The Raid


By R. L. Keller


(With due credit for the original idea given to Mort Walker, of the Beetle Bailey cartoon fame.”


As his trained eyes swept the terrain in front of him, a soft voice from behind asked, “You sure you know what you’re doing?”


“Relax.  What could go wrong?”


“We could get caught.”


He glanced back at his companion on this mission.  “This isn’t the first time I’ve done this, you know.”


“So you’ve said.”


“Chill!  We’ll be in and out before anyone knows we were anywhere in the vicinity.”


“I’ve heard that one before,” was muttered back.


“You coming, or are you just going to sit there whining while I do all the work?”


“I’m coming, I’m coming.”  But it was said with a definite grumble.


His companion finally grinned.  “This next stretch is a little tricky as its open ground from here to the lilac bush at the corner of the house.  Everyone should be busy elsewhere, but keep your eyes peeled.”


“Yeah, yeah,” the other man muttered, but dutifully scanned the yard between where they were, alongside the barn, to the house fifty feet in front of them.


Deciding that the coast was indeed clear, the pair hurried across and slipped into the small space between the bush and the house, once more fairly well hidden from view.  But they both remained quiet and still for several minutes just to be sure that they hadn’t been spotted.  Finally, the first young man touched his reluctant companion’s shoulder.  “Great,” he whispered.  “The window is open.  That will save some time.”


The other young man took a peek.  “I still don’t think this is a good idea.”


“Will you relax?  Eesh.  I can’t believe you’re being such a wimp.”


“I’m not a wimp,” his companion snapped back, before lowering his eyes slightly.  “Just don’t want to think about what will happen if we get caught,” he admitted.


His friend gave him a quick grin.  “But that just adds to the excitement of the whole thing,” he said brightly.  It only caused his companion’s frown to deepen.  “Tell you what.  You only have to go as far as the next bush by the window.  I’ll slip in, grab the objective, and be back out in a flash.”  His friend still wasn’t looking too confident.  But he nodded and the pair once more scanned the surrounding terrain.  Finding everything still clear they scooted to the next bush, which was just outside the open window into the house.


There they again waited, listening for any movement from inside.  Hearing nothing, the first young man took a quick peek inside and then ducked back.  “The coast is clear.  This should only take a minute.”


His friend still looked skeptical.  “Heard that one before, too.”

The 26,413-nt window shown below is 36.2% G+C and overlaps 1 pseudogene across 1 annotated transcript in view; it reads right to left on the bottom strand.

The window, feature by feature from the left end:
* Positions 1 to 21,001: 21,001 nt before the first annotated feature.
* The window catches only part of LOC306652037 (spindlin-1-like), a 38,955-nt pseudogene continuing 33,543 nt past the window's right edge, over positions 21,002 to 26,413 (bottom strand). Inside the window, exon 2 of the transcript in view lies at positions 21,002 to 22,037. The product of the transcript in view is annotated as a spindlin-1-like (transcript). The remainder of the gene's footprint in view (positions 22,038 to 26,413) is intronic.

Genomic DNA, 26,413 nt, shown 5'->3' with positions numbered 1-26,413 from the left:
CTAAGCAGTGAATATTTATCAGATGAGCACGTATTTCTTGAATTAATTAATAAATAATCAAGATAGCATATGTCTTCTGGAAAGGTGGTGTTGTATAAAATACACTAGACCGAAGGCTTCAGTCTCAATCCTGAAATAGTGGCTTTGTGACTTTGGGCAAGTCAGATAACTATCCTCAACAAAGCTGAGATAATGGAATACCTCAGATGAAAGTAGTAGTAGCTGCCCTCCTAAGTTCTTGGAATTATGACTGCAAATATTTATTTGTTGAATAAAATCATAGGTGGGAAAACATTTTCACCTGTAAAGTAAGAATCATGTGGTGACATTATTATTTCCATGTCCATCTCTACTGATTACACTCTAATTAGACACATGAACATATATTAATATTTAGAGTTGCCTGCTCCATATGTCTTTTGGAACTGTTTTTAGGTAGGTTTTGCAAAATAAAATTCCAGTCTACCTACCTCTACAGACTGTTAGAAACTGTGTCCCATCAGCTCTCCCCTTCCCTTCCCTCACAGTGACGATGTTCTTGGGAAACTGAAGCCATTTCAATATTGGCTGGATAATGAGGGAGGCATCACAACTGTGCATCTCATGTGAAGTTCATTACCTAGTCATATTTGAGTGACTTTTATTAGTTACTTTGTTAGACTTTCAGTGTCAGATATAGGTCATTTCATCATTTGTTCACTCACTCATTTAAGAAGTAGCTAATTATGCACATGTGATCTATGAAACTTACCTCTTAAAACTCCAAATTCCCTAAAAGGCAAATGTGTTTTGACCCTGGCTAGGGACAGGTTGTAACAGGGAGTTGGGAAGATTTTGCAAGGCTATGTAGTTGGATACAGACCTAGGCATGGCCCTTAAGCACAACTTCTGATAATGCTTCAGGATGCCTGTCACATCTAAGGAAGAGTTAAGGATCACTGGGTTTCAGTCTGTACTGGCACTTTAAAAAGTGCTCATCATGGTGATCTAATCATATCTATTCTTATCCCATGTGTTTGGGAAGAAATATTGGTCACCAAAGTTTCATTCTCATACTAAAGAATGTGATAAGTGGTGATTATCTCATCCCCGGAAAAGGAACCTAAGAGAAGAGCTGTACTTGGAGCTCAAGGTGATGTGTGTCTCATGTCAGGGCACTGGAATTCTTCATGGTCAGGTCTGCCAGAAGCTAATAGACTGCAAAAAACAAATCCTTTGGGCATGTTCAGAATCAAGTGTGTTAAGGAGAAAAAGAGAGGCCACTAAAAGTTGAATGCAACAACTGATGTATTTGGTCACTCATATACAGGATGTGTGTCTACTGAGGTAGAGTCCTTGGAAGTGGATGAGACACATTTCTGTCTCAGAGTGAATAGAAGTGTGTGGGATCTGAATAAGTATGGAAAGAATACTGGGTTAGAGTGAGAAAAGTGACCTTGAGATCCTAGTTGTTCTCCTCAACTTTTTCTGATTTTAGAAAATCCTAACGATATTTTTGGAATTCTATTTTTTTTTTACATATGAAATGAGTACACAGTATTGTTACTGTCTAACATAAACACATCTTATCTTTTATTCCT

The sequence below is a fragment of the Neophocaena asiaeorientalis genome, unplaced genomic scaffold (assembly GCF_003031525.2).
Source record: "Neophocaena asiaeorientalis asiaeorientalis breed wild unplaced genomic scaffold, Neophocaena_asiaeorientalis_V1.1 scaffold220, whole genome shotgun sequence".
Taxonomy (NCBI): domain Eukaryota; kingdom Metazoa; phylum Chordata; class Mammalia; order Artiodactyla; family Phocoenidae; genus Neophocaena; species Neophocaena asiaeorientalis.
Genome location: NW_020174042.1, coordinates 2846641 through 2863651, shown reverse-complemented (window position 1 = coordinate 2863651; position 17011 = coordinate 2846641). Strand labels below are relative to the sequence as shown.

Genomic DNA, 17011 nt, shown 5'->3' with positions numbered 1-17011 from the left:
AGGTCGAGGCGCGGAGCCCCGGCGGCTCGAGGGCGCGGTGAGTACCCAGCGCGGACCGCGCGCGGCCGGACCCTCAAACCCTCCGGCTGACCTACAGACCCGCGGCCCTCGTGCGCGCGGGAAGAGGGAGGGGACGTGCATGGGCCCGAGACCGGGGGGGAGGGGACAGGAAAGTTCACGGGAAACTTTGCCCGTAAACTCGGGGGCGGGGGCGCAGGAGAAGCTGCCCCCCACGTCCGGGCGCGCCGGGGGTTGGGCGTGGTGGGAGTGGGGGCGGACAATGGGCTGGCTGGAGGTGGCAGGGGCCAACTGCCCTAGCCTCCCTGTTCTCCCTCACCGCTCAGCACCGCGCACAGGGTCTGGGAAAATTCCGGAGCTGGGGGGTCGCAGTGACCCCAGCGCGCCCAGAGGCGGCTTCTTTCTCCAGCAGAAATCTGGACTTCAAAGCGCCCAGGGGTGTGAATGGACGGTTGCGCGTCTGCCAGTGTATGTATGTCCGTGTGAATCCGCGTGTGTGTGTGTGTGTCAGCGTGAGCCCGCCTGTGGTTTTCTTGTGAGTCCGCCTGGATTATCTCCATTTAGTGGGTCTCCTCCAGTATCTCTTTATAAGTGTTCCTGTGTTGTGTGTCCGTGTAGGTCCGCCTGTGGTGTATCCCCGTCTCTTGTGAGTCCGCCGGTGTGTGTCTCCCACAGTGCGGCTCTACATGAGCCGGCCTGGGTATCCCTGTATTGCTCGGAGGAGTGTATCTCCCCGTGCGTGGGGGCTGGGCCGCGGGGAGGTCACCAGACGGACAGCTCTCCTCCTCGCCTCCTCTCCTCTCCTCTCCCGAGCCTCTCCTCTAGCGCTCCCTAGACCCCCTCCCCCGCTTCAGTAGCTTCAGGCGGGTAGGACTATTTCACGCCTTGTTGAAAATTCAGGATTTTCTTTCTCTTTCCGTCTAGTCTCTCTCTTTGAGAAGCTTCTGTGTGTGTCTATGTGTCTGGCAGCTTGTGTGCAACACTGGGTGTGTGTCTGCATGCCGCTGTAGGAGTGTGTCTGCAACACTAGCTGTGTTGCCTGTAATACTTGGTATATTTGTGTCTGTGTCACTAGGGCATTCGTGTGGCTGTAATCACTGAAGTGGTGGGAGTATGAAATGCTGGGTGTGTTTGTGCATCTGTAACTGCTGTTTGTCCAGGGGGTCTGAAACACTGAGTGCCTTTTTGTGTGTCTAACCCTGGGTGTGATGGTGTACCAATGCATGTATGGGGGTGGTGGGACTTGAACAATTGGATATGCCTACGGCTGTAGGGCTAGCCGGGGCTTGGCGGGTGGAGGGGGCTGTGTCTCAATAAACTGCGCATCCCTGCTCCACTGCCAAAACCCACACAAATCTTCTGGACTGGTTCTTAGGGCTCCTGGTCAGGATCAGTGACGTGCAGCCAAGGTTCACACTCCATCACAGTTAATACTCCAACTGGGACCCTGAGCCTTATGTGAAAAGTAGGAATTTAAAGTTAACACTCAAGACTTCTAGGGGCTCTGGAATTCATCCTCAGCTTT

“Piece of cake,” was whispered back, followed by an almost giggle.


“Eesh,” it was the second man’s turn to mutter.


At first it seemed that everything was going to be just fine.  The mission leader took another peek before a quick hop had him on the windowsill, and he slipped out of sight inside the room.  His cautious friend waited a couple of seconds before sidling over to the edge of the window and peeking in himself.


This was the kitchen of the house.  Appliances, sinks, and countertops were arranged around the walls of the spacious room, with a fairly good-sized worktable with solid sides running down the middle of the area.  The first man was flattened against the window side of the table, keeping low as he worked his way toward the far end.  His objective was lying on a tray at that end.


There hadn’t been a bit of sound from anywhere in the house so the first young man was feeling even more confident than he had been already.  He sent a wink back toward where the second man kept a cautious watch outside the window, and reached up to grab his intended target.


Both nearly jumped out of their skin when a sudden movement on the other side of the table resulted in the first man’s hand getting a resounding slap from a fly swatter.  “Charles Philip Morton,” his mother scolded firmly, “just what do you think you’re doing, young man?”


Chip stood up, rubbing his stinging hand.  “Just after some cookies,” he admitted sheepishly.  Lee Crane stood and showed himself more openly from outside the window.  “We could smell them coming out of the oven from clear down by the creek.”


“And I could see you sneaking around almost the entire way,” Claire Morton told him, still brandishing the fly swatter.  But she finally grinned at both young men and waved a hand at the tray.  Grabbing up three of the still cooling peanut butter cookies, she walked over and handed them to a shyly smiling Lee.  “And you couldn’t just ask?” she turned and challenged her son.


Chip grinned at Lee.  “We’re military now.  We don’t ask, we infiltrate.”